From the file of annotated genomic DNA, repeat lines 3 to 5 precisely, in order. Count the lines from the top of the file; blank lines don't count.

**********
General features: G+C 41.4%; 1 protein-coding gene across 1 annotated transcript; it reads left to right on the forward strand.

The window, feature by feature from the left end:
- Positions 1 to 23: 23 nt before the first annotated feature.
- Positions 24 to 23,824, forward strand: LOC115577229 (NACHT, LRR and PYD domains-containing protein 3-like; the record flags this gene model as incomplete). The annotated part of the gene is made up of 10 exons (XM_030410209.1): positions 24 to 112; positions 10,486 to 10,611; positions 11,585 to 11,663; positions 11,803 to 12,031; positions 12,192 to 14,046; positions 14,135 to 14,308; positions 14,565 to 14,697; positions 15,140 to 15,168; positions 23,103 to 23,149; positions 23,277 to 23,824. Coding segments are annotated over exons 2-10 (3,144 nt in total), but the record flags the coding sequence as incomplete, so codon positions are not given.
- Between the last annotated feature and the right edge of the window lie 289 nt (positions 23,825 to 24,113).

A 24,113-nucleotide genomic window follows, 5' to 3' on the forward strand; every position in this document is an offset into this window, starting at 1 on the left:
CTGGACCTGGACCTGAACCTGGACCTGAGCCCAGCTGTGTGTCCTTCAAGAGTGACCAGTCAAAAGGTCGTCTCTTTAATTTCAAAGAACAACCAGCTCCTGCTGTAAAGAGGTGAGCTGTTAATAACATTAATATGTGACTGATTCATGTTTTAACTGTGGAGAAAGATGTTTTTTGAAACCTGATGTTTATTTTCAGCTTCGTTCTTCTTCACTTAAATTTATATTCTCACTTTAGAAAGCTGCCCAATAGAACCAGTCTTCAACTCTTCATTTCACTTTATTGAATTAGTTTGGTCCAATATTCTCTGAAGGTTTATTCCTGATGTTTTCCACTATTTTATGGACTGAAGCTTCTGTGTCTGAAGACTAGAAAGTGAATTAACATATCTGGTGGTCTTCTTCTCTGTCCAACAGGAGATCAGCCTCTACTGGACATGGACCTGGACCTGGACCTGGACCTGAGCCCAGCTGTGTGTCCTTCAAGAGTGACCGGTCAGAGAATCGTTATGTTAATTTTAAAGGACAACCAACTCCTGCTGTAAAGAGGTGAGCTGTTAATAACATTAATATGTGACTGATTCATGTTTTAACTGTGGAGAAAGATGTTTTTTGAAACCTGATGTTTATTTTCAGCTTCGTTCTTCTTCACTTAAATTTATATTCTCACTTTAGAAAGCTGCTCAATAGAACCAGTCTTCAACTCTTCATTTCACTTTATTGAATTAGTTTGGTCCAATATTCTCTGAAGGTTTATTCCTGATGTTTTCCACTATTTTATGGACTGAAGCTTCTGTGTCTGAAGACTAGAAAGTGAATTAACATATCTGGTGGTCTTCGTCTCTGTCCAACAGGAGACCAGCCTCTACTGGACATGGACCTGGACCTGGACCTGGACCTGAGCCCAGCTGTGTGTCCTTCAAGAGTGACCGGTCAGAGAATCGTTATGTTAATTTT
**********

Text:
- Positions 1 to 23: 23 nt before the first annotated feature.
- Positions 24 to 23,824, forward strand: LOC115577229 (NACHT, LRR and PYD domains-containing protein 3-like; the record flags this gene model as incomplete). The annotated part of the gene is made up of 10 exons (XM_030410209.1): positions 24 to 112; positions 10,486 to 10,611; positions 11,585 to 11,663; positions 11,803 to 12,031; positions 12,192 to 14,046; positions 14,135 to 14,308; positions 14,565 to 14,697; positions 15,140 to 15,168; positions 23,103 to 23,149; positions 23,277 to 23,824. Coding segments are annotated over exons 2-10 (3,144 nt in total), but the record flags the coding sequence as incomplete, so codon positions are not given.
- Between the last annotated feature and the right edge of the window lie 289 nt (positions 23,825 to 24,113).